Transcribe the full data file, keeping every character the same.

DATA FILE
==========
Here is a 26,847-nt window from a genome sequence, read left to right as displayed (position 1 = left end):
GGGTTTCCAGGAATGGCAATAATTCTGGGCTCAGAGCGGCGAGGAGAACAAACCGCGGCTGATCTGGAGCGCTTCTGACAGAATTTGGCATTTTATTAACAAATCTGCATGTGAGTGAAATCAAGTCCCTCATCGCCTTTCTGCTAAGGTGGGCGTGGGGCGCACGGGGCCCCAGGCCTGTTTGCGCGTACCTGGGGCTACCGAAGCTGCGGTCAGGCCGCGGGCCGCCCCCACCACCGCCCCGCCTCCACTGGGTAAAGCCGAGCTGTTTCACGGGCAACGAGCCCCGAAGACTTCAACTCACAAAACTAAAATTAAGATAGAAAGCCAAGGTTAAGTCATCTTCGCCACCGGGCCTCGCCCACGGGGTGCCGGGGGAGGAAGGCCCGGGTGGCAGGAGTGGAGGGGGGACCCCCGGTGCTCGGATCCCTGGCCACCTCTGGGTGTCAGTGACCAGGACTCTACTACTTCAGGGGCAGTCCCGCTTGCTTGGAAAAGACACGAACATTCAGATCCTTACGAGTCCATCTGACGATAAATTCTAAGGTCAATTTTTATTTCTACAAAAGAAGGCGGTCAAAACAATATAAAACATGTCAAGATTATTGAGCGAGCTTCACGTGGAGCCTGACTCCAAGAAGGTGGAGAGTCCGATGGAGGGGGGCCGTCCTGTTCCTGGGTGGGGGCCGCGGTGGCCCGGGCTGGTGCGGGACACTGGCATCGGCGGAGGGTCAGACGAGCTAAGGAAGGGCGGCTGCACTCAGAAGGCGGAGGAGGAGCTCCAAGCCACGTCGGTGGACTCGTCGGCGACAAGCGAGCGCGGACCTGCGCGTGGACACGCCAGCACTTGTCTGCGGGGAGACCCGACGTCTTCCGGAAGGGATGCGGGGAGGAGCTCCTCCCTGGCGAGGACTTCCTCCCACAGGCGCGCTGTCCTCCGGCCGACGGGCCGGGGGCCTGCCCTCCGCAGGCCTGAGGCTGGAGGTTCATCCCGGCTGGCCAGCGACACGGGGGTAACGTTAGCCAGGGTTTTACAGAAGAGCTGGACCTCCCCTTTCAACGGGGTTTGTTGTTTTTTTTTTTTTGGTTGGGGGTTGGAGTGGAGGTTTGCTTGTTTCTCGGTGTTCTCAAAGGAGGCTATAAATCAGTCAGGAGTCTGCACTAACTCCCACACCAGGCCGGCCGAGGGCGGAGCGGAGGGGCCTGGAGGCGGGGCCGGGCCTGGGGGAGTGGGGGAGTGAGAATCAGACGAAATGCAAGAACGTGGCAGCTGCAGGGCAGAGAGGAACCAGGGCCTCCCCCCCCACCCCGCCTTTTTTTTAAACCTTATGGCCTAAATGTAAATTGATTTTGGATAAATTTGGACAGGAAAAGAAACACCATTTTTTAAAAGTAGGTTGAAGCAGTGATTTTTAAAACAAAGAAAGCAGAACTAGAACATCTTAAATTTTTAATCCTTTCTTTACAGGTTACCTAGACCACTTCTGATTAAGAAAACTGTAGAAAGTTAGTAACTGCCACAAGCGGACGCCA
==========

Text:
Here is a 26,847-nt window from a genome sequence, read left to right as displayed (position 1 = left end):
GGGTTTCCAGGAATGGCAATAATTCTGGGCTCAGAGCGGCGAGGAGAACAAACCGCGGCTGATCTGGAGCGCTTCTGACAGAATTTGGCATTTTATTAACAAATCTGCATGTGAGTGAAATCAAGTCCCTCATCGCCTTTCTGCTAAGGTGGGCGTGGGGCGCACGGGGCCCCAGGCCTGTTTGCGCGTACCTGGGGCTACCGAAGCTGCGGTCAGGCCGCGGGCCGCCCCCACCACCGCCCCGCCTCCACTGGGTAAAGCCGAGCTGTTTCACGGGCAACGAGCCCCGAAGACTTCAACTCACAAAACTAAAATTAAGATAGAAAGCCAAGGTTAAGTCATCTTCGCCACCGGGCCTCGCCCACGGGGTGCCGGGGGAGGAAGGCCCGGGTGGCAGGAGTGGAGGGGGGACCCCCGGTGCTCGGATCCCTGGCCACCTCTGGGTGTCAGTGACCAGGACTCTACTACTTCAGGGGCAGTCCCGCTTGCTTGGAAAAGACACGAACATTCAGATCCTTACGAGTCCATCTGACGATAAATTCTAAGGTCAATTTTTATTTCTACAAAAGAAGGCGGTCAAAACAATATAAAACATGTCAAGATTATTGAGCGAGCTTCACGTGGAGCCTGACTCCAAGAAGGTGGAGAGTCCGATGGAGGGGGGCCGTCCTGTTCCTGGGTGGGGGCCGCGGTGGCCCGGGCTGGTGCGGGACACTGGCATCGGCGGAGGGTCAGACGAGCTAAGGAAGGGCGGCTGCACTCAGAAGGCGGAGGAGGAGCTCCAAGCCACGTCGGTGGACTCGTCGGCGACAAGCGAGCGCGGACCTGCGCGTGGACACGCCAGCACTTGTCTGCGGGGAGACCCGACGTCTTCCGGAAGGGATGCGGGGAGGAGCTCCTCCCTGGCGAGGACTTCCTCCCACAGGCGCGCTGTCCTCCGGCCGACGGGCCGGGGGCCTGCCCTCCGCAGGCCTGAGGCTGGAGGTTCATCCCGGCTGGCCAGCGACACGGGGGTAACGTTAGCCAGGGTTTTACAGAAGAGCTGGACCTCCCCTTTCAACGGGGTTTGTTGTTTTTTTTTTTTTGGTTGGGGGTTGGAGTGGAGGTTTGCTTGTTTCTCGGTGTTCTCAAAGGAGGCTATAAATCAGTCAGGAGTCTGCACTAACTCCCACACCAGGCCGGCCGAGGGCGGAGCGGAGGGGCCTGGAGGCGGGGCCGGGCCTGGGGGAGTGGGGGAGTGAGAATCAGACGAAATGCAAGAACGTGGCAGCTGCAGGGCAGAGAGGAACCAGGGCCTCCCCCCCCACCCCGCCTTTTTTTTAAACCTTATGGCCTAAATGTAAATTGATTTTGGATAAATTTGGACAGGAAAAGAAACACCATTTTTTAAAAGTAGGTTGAAGCAGTGATTTTTAAAACAAAGAAAGCAGAACTAGAACATCTTAAATTTTTAATCCTTTCTTTACAGGTTACCTAGACCACTTCTGATTAAGAAAACTGTAGAAAGTTAGTAACTGCCACAAGCGGACGCCA